Elmora Avenue isn’t exactly picturesque. With its ragtag lineup of convenience stores and clothing shops, beauty salons and drug stores, there isn’t much to attract outsiders. But for those who keep kosher and want a break from home cooking, it’s become a destination district.
Observant noshers can get everything from pizza and Chinese food to doughnuts and more. For a little while you could also get a diner-style breakfast and Tex-Mex tacos. Those ventures didn’t last long — to the great regret of those who rapidly became regulars — but other places have deep and thriving roots in the community.
Most are under the kosher supervision of Rabbi Elazar M. Teitz, head of the Vaad Harabanim of Greater Elizabeth, and dean of the Jewish Educational Center, with its network of schools and synagogues. The JEC community provides a stable customer base of observant eaters, but people come from farther afield as well.
Approaching from the Morris Avenue end, you can turn off Elmora onto West Grand Street and head to the ShopRite, which has a large kosher section, with meat and fish and takeout, but those in search of kosher restaurant fare stay on Elmora.
The first option is Dunkin Donuts, kosher since 1987. The corporation had initially rejected Teitz’s requests that it go kosher, but when they saw how much their profits increased — even with closing on Saturdays, and taking bacon off the menu — they applauded the change.
A young mother of four who said she was too shy to have her name in the paper said, “I can’t give my kids cheeseburgers but I can give them doughnuts. There are so many things the people around them have and they can’t, it’s nice to be able to say ‘yes’ to this — even if it’s not exactly health food.”
Jerusalem Restaurant, with its cafeteria-style layout, offers, in addition to pizza, a smorgasbord — or the Jewish equivalent — of meat-free Eastern European dishes, with kugel and latkes and roasted vegetables, as well as Israeli salads, soups, falafel, and pita. Students from the JEC come in for lunch; housewives and office workers — Jewish and many non-Jewish — crowd around its Formica-topped tables, or order take-out.
Across the street is the New Kosher Special Chinese restaurant. Don’t expect haute cuisine or the poshest decor, but it features an almost traditional Chinese menu — minus the usual pork and shellfish dishes.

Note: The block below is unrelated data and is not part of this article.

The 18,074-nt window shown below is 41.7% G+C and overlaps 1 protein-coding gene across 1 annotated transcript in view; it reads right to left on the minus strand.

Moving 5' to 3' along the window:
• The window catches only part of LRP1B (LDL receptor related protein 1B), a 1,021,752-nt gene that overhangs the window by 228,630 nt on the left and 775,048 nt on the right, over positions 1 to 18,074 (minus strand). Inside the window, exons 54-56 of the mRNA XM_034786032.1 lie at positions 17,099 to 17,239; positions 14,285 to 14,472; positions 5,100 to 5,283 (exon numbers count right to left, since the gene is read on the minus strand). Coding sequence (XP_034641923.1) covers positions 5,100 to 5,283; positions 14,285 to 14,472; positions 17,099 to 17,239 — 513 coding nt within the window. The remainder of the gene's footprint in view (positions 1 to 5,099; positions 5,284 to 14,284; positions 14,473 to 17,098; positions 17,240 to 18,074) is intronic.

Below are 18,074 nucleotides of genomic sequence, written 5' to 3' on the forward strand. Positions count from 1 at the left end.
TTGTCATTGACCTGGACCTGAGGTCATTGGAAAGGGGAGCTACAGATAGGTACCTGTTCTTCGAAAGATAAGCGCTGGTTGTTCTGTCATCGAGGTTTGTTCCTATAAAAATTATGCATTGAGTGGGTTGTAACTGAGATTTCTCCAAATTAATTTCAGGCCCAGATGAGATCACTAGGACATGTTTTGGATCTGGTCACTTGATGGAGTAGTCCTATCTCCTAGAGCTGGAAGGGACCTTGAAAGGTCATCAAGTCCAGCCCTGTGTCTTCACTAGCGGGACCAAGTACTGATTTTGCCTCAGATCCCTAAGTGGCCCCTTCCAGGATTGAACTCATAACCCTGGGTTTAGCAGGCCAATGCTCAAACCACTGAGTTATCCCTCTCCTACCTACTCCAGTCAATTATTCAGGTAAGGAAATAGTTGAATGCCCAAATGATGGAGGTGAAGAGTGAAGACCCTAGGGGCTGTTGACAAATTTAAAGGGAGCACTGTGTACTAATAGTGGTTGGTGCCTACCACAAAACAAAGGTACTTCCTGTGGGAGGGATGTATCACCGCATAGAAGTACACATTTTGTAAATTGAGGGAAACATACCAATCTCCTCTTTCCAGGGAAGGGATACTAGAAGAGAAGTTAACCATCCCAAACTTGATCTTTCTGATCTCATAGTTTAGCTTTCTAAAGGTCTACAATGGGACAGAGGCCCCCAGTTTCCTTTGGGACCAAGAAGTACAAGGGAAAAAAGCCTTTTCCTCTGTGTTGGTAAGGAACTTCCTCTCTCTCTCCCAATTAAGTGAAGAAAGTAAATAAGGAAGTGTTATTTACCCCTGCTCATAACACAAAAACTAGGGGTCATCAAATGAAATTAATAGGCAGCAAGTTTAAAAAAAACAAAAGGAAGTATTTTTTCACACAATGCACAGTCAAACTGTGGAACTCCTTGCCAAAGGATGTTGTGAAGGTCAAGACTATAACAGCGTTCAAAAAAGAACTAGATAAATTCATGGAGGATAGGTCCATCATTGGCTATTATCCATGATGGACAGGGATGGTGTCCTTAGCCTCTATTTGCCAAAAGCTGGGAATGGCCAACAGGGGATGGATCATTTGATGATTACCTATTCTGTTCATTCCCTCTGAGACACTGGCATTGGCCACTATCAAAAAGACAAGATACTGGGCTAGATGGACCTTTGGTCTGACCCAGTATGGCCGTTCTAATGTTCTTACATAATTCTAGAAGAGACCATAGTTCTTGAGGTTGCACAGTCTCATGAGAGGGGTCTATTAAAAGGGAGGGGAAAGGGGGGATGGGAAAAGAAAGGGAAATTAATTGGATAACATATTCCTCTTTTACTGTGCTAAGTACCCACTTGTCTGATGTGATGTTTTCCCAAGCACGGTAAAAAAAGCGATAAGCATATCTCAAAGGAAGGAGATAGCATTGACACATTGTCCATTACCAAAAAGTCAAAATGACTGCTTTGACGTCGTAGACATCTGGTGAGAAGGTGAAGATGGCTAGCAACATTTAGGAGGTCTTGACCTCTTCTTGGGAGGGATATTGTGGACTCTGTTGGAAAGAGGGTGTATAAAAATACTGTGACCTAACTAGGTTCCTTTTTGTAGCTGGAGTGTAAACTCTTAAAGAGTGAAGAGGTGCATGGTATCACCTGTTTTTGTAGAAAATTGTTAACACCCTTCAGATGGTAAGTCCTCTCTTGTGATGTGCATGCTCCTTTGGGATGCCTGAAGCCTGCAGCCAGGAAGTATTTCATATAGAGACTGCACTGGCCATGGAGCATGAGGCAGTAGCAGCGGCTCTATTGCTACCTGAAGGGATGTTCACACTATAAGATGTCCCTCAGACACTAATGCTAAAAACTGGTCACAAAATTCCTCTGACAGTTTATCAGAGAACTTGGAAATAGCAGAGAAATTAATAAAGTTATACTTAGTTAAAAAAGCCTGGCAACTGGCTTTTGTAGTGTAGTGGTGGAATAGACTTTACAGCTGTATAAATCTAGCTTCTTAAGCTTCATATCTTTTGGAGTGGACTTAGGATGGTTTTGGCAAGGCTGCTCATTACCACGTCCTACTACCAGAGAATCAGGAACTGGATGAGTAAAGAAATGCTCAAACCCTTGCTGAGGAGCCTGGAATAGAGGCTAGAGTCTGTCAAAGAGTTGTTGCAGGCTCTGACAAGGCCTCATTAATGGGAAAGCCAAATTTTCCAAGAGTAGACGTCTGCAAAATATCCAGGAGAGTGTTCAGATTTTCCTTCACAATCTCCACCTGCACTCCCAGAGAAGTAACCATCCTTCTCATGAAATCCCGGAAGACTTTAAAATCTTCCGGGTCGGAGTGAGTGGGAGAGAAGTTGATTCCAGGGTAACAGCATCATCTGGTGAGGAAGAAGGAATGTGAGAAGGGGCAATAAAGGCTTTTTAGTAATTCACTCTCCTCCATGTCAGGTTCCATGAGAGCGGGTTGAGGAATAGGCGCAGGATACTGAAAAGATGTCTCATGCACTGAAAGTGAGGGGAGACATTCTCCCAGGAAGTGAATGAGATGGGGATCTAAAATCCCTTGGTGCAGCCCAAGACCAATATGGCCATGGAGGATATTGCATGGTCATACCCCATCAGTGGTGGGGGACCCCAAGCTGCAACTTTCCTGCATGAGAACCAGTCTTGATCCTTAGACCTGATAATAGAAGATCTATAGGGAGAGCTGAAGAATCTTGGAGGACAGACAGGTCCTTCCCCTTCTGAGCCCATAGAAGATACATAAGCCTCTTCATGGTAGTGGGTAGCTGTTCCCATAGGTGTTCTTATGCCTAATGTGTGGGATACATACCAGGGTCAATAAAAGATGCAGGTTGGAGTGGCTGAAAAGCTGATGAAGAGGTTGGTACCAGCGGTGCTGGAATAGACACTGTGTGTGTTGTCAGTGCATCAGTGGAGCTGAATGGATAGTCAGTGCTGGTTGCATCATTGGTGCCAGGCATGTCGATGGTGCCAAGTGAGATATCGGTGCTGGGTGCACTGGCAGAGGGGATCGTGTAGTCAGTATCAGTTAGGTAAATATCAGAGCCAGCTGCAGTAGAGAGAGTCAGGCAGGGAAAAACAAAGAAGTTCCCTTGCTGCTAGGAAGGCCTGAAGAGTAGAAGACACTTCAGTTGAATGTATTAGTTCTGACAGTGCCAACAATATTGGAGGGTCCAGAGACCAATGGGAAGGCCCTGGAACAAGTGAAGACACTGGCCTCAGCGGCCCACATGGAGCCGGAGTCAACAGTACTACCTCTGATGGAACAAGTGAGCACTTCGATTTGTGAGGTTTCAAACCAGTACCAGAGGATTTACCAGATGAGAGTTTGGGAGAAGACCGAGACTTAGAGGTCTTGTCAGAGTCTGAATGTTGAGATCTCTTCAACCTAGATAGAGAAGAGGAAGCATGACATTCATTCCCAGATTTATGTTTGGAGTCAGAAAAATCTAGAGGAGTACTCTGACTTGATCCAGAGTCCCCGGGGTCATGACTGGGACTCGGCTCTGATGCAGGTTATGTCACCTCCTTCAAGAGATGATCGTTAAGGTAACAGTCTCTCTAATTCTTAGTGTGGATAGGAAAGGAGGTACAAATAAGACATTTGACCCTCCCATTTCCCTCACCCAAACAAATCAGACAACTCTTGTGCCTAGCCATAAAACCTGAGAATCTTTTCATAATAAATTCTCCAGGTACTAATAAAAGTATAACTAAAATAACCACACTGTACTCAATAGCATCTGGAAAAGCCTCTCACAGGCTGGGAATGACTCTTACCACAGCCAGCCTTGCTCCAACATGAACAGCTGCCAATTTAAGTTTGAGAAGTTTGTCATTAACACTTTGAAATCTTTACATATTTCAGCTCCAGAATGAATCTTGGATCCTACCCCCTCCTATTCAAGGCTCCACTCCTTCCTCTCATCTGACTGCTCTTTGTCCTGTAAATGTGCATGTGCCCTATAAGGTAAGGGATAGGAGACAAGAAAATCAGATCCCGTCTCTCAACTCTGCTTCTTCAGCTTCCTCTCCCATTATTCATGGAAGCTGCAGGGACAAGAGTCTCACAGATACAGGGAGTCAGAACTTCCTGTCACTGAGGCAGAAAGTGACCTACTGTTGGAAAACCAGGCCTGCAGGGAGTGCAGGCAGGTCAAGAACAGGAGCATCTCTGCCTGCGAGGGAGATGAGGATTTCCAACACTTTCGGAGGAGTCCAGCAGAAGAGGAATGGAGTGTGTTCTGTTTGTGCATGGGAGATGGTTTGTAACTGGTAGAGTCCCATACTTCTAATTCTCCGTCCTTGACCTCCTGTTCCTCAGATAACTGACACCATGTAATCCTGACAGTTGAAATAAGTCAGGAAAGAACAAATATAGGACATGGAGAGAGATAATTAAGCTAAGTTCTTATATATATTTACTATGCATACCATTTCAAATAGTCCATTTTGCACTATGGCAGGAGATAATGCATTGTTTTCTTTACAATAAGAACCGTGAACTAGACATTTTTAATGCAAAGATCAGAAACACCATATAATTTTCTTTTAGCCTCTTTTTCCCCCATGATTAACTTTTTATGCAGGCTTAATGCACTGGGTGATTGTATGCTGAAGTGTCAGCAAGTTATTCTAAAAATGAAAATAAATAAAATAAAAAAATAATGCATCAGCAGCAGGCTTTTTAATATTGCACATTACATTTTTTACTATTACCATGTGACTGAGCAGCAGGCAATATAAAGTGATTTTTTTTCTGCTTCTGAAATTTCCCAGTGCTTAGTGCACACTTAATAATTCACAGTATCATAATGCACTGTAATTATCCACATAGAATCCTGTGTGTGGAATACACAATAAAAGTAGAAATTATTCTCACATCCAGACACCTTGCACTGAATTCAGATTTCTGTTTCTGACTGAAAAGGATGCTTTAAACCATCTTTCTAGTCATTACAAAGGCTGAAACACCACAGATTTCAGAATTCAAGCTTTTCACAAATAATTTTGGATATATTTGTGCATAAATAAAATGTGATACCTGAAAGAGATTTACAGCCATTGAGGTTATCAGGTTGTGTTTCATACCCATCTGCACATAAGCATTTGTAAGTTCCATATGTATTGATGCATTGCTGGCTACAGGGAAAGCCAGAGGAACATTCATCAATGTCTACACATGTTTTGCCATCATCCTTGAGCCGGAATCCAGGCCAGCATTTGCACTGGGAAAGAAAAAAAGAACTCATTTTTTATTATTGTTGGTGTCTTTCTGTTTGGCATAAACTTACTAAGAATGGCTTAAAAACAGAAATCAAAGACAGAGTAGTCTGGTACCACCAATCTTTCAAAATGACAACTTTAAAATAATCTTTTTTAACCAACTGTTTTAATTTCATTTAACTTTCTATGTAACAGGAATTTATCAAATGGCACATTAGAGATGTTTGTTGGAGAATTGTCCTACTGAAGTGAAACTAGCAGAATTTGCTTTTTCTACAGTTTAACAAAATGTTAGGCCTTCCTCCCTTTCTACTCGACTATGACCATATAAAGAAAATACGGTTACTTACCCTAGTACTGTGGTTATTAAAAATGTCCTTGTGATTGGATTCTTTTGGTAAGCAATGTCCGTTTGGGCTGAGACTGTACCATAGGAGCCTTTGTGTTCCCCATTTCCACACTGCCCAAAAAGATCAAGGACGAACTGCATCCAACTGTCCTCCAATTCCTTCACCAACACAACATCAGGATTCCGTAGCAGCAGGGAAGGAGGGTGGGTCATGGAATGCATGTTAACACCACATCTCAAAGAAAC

A little further along is Glatt Star, which was renovated a couple of years ago and offers the closest thing to a formal dining experience in the area. The restaurant’s menu includes Middle Eastern fare like kabobs and shwarma, and deli sandwiches. Adjoining it is the One Stop Kosher Market.
Adina Abramov, who moved to the area six years ago from Toronto with her husband, Uri, and two children, is a regular customer at Elizabeth’s kosher establishments.
“We have been pleasantly surprised,” she said. “There is nothing lacking here at all. On the contrary; we are recognized the world over for our institutions, and our restaurants are sought out by travelers passing through. It has been my experience that if there is something I want that I don’t see on the shelves at Pinchas Kasirer’s One Stop Kosher, all I have to do is ask him and within a day or two he’ll have it. It’s that simple. Even my sister from Teaneck comes here to shop sometimes. Need I say more?”
Down the street there is the kosher Carvel Ice Cream and Bakery, and then comes something for the grown-ups: Bayway World of Liquor. The store includes an extensive array of kosher wines and other products from Israel and elsewhere. According to one Hillside resident and regular customer who also chose not to be named, “The manager is very knowledgeable in kashrut. The prices are said to be the cheapest in the tristate area, even better than duty-free, and people come from all over.”
The options don’t end with the avenue. Five minutes away in Union, the YM-YWHA of Union County on Green Lane has a snack bar that offers kosher sandwiches and treats. Local residents are also doing their part to expand the possibilities of kosher cuisine in the area, like caterer Charlotte Rakovsky, who does bake-it-yourself hallah and seasonal dishes (See NJJN, July 19), and Deborah Kivelevitz, who makes gourmet-quality kosher chocolates.
Rabbi Joshua Hess of Congregation Anshe Chesed, the Orthodox synagogue in Linden, has been part of the kosher certification process in the region. He worked with the short-lived taco restaurant, and in 2010 gave approval to most of what’s offered in the local Dairy Queen. This summer he took on the task of certifying Rita’s Ices in Roselle, and he is also in talks with ShopRite in Clark (where you can also find kosher delicatessen products) to provide a hechsher for its baked goods.
He doesn’t charge for the process. “It is purely a community service,” Hess said. “I do this because I feel that it is my responsibility as rabbi to make kosher eating more accessible for my community in Linden and for the greater community as well. A community needs a strong foundation to be able to grow and thrive. Accessible kosher food is one of the pieces of that puzzle.”